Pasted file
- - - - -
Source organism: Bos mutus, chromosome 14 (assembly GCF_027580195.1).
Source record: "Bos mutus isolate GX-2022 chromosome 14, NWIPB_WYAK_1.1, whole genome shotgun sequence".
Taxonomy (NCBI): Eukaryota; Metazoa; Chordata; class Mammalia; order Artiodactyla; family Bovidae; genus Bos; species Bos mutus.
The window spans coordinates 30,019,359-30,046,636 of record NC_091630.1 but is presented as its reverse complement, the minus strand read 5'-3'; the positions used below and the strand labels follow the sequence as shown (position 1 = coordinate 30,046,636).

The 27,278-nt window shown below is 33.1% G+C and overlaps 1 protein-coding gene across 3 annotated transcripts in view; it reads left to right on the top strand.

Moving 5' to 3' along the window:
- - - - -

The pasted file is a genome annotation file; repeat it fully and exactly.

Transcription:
Source organism: Bos mutus, chromosome 14 (assembly GCF_027580195.1).
Source record: "Bos mutus isolate GX-2022 chromosome 14, NWIPB_WYAK_1.1, whole genome shotgun sequence".
Taxonomy (NCBI): Eukaryota; Metazoa; Chordata; class Mammalia; order Artiodactyla; family Bovidae; genus Bos; species Bos mutus.
The window spans coordinates 30,019,359-30,046,636 of record NC_091630.1 but is presented as its reverse complement, the minus strand read 5'-3'; the positions used below and the strand labels follow the sequence as shown (position 1 = coordinate 30,046,636).

The 27,278-nt window shown below is 33.1% G+C and overlaps 1 protein-coding gene across 3 annotated transcripts in view; it reads left to right on the top strand.

Moving 5' to 3' along the window: